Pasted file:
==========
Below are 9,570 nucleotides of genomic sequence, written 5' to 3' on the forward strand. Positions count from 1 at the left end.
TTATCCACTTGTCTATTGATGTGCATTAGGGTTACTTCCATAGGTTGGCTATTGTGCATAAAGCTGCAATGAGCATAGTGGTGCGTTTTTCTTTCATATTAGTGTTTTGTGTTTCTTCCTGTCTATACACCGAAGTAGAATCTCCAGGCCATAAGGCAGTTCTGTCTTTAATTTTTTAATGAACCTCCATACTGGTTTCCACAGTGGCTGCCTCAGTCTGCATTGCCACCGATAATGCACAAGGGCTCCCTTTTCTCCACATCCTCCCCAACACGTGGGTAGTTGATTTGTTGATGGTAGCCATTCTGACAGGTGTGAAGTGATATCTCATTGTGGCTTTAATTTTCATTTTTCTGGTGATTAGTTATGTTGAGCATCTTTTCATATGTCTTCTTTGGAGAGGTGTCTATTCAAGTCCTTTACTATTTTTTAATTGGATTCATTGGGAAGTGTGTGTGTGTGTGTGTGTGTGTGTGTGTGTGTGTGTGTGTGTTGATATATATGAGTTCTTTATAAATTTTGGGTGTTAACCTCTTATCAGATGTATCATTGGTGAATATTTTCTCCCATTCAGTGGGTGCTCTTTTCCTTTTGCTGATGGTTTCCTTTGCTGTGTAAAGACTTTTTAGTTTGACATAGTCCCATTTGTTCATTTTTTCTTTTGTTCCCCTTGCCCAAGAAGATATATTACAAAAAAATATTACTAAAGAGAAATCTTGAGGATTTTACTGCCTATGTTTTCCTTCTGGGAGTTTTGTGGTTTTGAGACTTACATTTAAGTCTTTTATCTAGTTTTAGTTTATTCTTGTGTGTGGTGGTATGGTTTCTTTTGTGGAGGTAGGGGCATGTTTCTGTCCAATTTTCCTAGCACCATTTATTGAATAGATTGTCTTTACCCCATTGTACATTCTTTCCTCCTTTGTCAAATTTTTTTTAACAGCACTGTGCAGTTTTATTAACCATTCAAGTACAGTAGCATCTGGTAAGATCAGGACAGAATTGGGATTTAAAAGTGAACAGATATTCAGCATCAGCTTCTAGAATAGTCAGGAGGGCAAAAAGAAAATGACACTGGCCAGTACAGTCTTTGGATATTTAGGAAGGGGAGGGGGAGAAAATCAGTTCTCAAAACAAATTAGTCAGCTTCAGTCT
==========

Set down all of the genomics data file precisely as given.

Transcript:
Below are 9,570 nucleotides of genomic sequence, written 5' to 3' on the forward strand. Positions count from 1 at the left end.
TTATCCACTTGTCTATTGATGTGCATTAGGGTTACTTCCATAGGTTGGCTATTGTGCATAAAGCTGCAATGAGCATAGTGGTGCGTTTTTCTTTCATATTAGTGTTTTGTGTTTCTTCCTGTCTATACACCGAAGTAGAATCTCCAGGCCATAAGGCAGTTCTGTCTTTAATTTTTTAATGAACCTCCATACTGGTTTCCACAGTGGCTGCCTCAGTCTGCATTGCCACCGATAATGCACAAGGGCTCCCTTTTCTCCACATCCTCCCCAACACGTGGGTAGTTGATTTGTTGATGGTAGCCATTCTGACAGGTGTGAAGTGATATCTCATTGTGGCTTTAATTTTCATTTTTCTGGTGATTAGTTATGTTGAGCATCTTTTCATATGTCTTCTTTGGAGAGGTGTCTATTCAAGTCCTTTACTATTTTTTAATTGGATTCATTGGGAAGTGTGTGTGTGTGTGTGTGTGTGTGTGTGTGTGTGTGTGTGTGTTGATATATATGAGTTCTTTATAAATTTTGGGTGTTAACCTCTTATCAGATGTATCATTGGTGAATATTTTCTCCCATTCAGTGGGTGCTCTTTTCCTTTTGCTGATGGTTTCCTTTGCTGTGTAAAGACTTTTTAGTTTGACATAGTCCCATTTGTTCATTTTTTCTTTTGTTCCCCTTGCCCAAGAAGATATATTACAAAAAAATATTACTAAAGAGAAATCTTGAGGATTTTACTGCCTATGTTTTCCTTCTGGGAGTTTTGTGGTTTTGAGACTTACATTTAAGTCTTTTATCTAGTTTTAGTTTATTCTTGTGTGTGGTGGTATGGTTTCTTTTGTGGAGGTAGGGGCATGTTTCTGTCCAATTTTCCTAGCACCATTTATTGAATAGATTGTCTTTACCCCATTGTACATTCTTTCCTCCTTTGTCAAATTTTTTTTAACAGCACTGTGCAGTTTTATTAACCATTCAAGTACAGTAGCATCTGGTAAGATCAGGACAGAATTGGGATTTAAAAGTGAACAGATATTCAGCATCAGCTTCTAGAATAGTCAGGAGGGCAAAAAGAAAATGACACTGGCCAGTACAGTCTTTGGATATTTAGGAAGGGGAGGGGGAGAAAATCAGTTCTCAAAACAAATTAGTCAGCTTCAGTCT